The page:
Fermented Foods Linked to Gut Microbiome Diversity

Fermented Foods
Fermented foods shown to increase microbiome diversity in the gut.

A study from The Standford School of Medicine (published online in Cell on July 12, 2021) found that a diet rich in fermented foods enhances the diversity of gut microbes and decreases molecular signs of inflammation.

For the clinical trial, 36 healthy adults were randomly assigned to a 10-week diet that included either fermented or high-fiber foods, and the researchers evaluated how these two diets affected the gut microbiome and the immune system. The researchers gathered their insights and data by analyzing blood and stool samples collected during a three-week pre-trial period, the 10 weeks of the diet and a four-week post-diet period where the participants ate however they chose. 

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Foods like yogurt, kefir, fermented cottage cheese, kimchi and other fermented vegetables, vegetable brine drinks and kombucha tea were used ingested in the fermented style diet, and it was observed that these foods led to an increase in overall microbiome diversity with stronger effects happening in larger servings. The high-fiber diet included foods such as legumes, seeds, whole grains, nuts, vegetables and fruits, and it was shown that the diversity of the gut microbes in these participants remained stable.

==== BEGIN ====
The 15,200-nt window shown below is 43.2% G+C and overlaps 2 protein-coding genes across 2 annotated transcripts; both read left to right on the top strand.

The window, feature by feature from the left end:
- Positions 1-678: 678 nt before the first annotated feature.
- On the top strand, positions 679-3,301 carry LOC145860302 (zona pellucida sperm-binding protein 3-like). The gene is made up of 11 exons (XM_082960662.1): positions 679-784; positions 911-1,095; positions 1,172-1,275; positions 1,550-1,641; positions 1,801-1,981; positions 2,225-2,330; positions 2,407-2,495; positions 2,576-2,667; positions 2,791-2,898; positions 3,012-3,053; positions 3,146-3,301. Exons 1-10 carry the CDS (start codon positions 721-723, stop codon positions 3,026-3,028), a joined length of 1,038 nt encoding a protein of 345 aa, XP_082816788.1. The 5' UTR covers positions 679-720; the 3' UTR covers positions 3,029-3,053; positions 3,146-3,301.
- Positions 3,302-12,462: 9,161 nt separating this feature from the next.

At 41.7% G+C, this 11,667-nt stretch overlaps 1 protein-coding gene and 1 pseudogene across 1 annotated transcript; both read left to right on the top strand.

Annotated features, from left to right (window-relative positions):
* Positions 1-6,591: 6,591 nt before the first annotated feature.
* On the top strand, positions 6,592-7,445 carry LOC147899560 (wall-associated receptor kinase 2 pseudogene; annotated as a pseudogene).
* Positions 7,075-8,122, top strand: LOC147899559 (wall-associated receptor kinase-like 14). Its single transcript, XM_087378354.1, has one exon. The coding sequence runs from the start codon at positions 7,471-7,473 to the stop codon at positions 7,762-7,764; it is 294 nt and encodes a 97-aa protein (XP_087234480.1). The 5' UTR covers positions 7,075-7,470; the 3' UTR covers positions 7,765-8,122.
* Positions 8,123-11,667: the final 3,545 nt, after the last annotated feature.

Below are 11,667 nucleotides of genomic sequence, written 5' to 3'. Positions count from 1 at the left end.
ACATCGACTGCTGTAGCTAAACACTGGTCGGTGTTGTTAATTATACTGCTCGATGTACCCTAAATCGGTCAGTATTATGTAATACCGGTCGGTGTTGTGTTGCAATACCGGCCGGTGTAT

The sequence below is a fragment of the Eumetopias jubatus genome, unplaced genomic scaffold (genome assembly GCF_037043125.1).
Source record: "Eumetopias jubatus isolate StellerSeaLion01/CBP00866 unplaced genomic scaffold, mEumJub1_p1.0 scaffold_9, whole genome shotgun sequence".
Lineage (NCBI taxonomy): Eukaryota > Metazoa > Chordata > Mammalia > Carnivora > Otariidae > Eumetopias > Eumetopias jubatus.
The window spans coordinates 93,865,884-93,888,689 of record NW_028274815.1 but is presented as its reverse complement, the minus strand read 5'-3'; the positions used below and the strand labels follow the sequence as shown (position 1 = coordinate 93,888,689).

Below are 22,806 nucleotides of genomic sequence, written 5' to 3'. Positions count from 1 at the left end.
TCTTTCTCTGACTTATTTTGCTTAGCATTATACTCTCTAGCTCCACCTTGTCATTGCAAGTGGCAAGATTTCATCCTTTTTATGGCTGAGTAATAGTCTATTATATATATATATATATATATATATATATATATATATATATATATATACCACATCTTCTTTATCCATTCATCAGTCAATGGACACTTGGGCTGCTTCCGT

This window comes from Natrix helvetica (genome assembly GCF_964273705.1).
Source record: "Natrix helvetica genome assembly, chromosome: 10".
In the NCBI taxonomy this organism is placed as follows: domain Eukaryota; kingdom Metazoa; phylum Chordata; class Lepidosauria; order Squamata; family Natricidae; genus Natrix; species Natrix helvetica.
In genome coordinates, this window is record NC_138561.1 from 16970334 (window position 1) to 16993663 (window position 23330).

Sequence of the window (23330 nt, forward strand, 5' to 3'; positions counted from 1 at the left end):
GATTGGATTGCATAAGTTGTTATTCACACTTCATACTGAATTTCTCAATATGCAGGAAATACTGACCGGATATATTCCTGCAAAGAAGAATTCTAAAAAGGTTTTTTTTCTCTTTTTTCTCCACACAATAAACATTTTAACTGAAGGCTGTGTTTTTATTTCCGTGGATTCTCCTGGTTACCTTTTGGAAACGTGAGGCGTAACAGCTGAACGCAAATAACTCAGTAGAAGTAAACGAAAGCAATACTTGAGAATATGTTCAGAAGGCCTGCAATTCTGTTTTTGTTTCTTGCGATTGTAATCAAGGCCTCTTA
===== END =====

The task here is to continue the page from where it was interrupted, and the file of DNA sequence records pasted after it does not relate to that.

“The data suggest that increased fiber intake alone over a short time period is insufficient to increase microbiota diversity," explained Erica Sonnenburg, PhD, senior research scientist in basic life sciences, microbiology and immunology.

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Further findings on the fermented diet included four types of immune cells showing less activation, and a decrease in the level of 19 inflammatory proteins including interleukin 6, which has been linked to rheumatoid arthritis, Type 2 diabetes and chronic stress. In contrast, none of these 19 inflammatory proteins decreased in participants who were assigned the high-fiber diet. 

“This is a stunning finding,” said Justin Sonnenburg, PhD, associate professor of microbiology and immunology. “It provides one of the first examples of how a simple change in diet can reproducibly remodel the microbiota across a cohort of healthy adults.”

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